Interview on Weekend Breakfast, ABC News
JEREMY FERNANDEZ: So as we wait for the election date to be announced, the government has been caught up in factional preselection battles. But the way is now clear in the Prime Minister to call an election after the High Court refused to hear a challenge to the endorsement of Liberal candidates in New South Wales, including Ministers Alex Hawke and Sussan Ley.
JOHANNA NICHOLSON: Now, the saga has drawn attention to internal conflicts within the party, and for more, we're joined now by Liberal MP Tim Wilson. Tim Wilson, good to have you back on the program again.
TIM WILSON: Thanks for having me.
JOHANNA NICHOLSON: This mess – there is some clear air now that we've had this verdict from the High Court, but this has exposed a fair bit of disunity within the Liberals.
TIM WILSON: I just think it's a distraction. The reality is there's always a lively debate in the Liberal Party about preselected candidates. There's a simple reason – we're a party where there's a diversity of views united by common values. And the Labor Party, I mean, they impose solutions always on the top. We've had some challenges around making sure things are done within a timeframe to make sure that we can be campaign ready, and that's exactly where we are now. And, you know, obviously, we're all waiting for the Prime Minister to pull the starting gun, or fire the starting gun. But all the candidates are capable, ready and will be the best representatives for their community.
JOHANNA NICHOLSON: But usually these disputes are resolved way before an election. This close to an election, is your team unified?
TIM WILSON: Absolutely, because in the end, it's a pathway about who's the best choice to confront the challenges of Australia. We live in very uncertain times, and there's no doubt that the importance of re-electing the government to steer us through those uncertain times is going to be critical. You look at the national security challenges Australia faces, the Liberal team is united behind confronting those challenges head-on as a confident Australia.
You look at the economic challenges, including the risk of rising inflation and interest rates and what that's going to mean for Australian households and cost of living pressures, and the Liberal team is united and focusing on those challenges. At every point, our focus is on making sure we deliver for Australians rather than the internal conversations that, politely, some of the media want to obsess about rather than actually what we're going to do for the country.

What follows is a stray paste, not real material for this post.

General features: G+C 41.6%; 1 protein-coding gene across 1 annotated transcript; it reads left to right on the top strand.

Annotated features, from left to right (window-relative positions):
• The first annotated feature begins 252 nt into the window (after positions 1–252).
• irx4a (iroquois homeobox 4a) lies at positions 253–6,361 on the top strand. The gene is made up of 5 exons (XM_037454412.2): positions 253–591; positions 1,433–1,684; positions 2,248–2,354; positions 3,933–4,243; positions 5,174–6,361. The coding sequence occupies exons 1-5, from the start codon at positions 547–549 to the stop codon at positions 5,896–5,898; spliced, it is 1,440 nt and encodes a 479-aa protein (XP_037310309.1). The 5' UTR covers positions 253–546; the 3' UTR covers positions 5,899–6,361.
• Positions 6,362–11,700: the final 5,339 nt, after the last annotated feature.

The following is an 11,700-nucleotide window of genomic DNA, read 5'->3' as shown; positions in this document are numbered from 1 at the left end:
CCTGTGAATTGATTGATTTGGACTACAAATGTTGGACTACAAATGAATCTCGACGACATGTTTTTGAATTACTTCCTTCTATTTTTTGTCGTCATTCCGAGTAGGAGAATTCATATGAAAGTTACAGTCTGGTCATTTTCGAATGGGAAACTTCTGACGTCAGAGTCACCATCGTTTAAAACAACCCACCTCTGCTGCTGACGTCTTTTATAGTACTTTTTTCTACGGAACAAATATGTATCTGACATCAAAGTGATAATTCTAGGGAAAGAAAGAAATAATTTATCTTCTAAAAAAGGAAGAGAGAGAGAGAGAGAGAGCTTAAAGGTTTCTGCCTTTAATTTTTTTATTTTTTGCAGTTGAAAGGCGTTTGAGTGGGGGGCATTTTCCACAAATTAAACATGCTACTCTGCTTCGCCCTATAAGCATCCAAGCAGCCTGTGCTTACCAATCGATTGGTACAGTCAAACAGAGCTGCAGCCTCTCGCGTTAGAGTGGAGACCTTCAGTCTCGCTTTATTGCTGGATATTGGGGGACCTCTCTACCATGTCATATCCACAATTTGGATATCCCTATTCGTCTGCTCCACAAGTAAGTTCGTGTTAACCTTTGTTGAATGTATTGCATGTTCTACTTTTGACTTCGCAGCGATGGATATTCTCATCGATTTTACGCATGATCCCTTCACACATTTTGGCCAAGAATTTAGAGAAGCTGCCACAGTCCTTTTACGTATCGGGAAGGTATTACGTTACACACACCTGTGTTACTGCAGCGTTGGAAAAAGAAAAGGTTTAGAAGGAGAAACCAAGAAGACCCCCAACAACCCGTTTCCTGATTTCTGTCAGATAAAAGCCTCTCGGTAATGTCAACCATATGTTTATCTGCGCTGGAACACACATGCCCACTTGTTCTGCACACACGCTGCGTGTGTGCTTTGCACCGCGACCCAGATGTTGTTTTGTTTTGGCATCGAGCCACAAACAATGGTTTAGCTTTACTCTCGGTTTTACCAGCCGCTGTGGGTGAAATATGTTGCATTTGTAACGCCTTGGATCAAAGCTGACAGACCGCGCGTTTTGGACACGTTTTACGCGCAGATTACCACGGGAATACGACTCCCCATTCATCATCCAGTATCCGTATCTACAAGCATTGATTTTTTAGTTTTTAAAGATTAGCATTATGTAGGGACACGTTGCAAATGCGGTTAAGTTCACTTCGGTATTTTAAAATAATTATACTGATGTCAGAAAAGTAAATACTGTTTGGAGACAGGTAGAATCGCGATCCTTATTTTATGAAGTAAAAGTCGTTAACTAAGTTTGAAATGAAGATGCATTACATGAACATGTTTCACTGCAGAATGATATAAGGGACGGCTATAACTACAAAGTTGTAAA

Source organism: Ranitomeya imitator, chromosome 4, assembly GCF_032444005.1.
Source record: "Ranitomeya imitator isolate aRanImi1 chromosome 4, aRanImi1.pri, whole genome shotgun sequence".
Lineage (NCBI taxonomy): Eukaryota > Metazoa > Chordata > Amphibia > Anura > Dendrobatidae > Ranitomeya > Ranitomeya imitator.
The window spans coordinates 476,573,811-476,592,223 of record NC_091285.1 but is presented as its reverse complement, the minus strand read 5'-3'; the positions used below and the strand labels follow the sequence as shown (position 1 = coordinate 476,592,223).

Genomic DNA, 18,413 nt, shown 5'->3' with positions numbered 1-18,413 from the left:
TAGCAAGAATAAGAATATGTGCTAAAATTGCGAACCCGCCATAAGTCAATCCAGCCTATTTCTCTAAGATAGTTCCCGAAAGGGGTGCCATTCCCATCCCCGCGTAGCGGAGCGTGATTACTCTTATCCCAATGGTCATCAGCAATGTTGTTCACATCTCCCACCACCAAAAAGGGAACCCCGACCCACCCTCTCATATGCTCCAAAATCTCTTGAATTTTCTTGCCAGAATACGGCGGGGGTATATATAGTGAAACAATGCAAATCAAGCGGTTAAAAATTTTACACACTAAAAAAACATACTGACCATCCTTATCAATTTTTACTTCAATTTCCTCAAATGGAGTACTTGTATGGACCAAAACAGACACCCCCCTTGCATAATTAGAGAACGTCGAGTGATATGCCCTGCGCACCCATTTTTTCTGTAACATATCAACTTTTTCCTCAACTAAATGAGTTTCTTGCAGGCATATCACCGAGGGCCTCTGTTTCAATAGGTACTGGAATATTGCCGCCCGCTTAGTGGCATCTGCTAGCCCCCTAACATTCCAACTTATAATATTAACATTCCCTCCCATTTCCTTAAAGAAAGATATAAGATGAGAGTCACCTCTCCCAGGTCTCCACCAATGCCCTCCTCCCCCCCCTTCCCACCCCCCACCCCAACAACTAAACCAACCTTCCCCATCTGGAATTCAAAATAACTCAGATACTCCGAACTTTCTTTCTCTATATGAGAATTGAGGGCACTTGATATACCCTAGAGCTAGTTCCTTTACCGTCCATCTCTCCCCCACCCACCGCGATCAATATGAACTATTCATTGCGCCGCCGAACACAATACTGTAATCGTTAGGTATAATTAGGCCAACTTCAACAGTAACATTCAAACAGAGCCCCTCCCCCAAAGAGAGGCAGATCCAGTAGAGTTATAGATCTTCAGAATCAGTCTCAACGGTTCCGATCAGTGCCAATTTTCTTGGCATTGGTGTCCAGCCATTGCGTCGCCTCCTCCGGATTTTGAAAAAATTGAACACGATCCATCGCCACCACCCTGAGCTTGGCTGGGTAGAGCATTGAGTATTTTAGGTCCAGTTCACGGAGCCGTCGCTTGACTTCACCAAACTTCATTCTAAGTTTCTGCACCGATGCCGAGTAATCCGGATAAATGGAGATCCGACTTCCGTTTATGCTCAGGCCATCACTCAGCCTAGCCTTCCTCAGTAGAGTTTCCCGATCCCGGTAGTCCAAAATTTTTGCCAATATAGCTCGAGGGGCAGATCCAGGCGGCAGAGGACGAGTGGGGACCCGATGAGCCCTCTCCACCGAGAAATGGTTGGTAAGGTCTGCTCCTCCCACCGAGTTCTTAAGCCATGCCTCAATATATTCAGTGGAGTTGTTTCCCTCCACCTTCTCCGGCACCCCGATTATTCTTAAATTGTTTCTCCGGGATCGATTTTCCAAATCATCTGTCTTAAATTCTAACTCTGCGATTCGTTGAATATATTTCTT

JOHANNA NICHOLSON: Well, it's also been those within your own side of politics. You know, there hasn't been much clear air from criticism directed towards the Prime Minister from within the Liberal Party, calling him a ruthless bully, menacing, with no moral compass. I mean, that's the message from your party getting through to voters.
TIM WILSON: Well, there will always be people who have differences of opinion in politics. That's what happens when you do things - when you get on the front foot and you focus on how you're going to improve the country. You look at that in comparison to the vacuum and vortex of the opposition where, to be fair, it's very hard to criticise them because they've literally done nothing for the past three years and it's not clear what it is they do in government.
We live in deeply uncertain times, and what we need is clarity and stability, and that's where the government's focus is and will continue to be.
JOHANNA NICHOLSON: We had this week, Tim Wilson, another damning report from the United Nations – the International Panel on Climate Change urging quick and drastic action and a reduction in global greenhouse emissions. The government's policies are not quick or drastic at this stage. Will you look to change that given the dire predictions being presented to us?
TIM WILSON: Well, if you actually look at the introduction to the report and what was said at its launch, one of their most scathing criticisms was the hypocrisy of countries that talk big but don't deliver. Australia has the complete reverse position, which is to make sure that we focus on delivery. We make commitments we can meet and, in fact, the track record is that we're not just meeting them – we're beating them. We have a 26 to 28 per cent target by the end of the decade. We're currently projected to meet 35 per cent emissions reduction by 2030.
Only earlier this week we introduced or passed a process to establish an Australia offshore wind industry so we can build Australia's clean industrial future, which creates jobs and puts downward pressure on electricity prices. So we're getting on with it. The criticisms are many other countries who simply talk the talk but don't walk the walk, as we do. And it's time they started to follow our lead.
JOHANNA NICHOLSON: But there are urgent calls for more ambitious 2030 targets that Australia continues to resist. If what you say is right – that we are meeting and beating – then why not be more ambitious with those targets?
TIM WILSON: Because targets, frankly, are yesterday's conversation. Our focus is on what we're going to do to deliver not just on these targets but our long-term targets towards net-zero by 2050. Some of the stinging criticism has been of other criticisms who talk big but don't deliver. Look at only last year the UK government was running around the world telling everybody how they had to commit to more ambitious targets. They're now asking for wriggle room and backsliding on their commitments of net zero by 2050 – not near targets but long-term targets. China still hasn't even committed to net-zero by 2050. So that's the fundamental difference – those who talk the talk and those who walk the walk, and we're in the walk the walk category.
JOHANNA NICHOLSON: Tim Wilson, we've run out of time. Thanks for your time this morning.
TIM WILSON: Thanks for having me.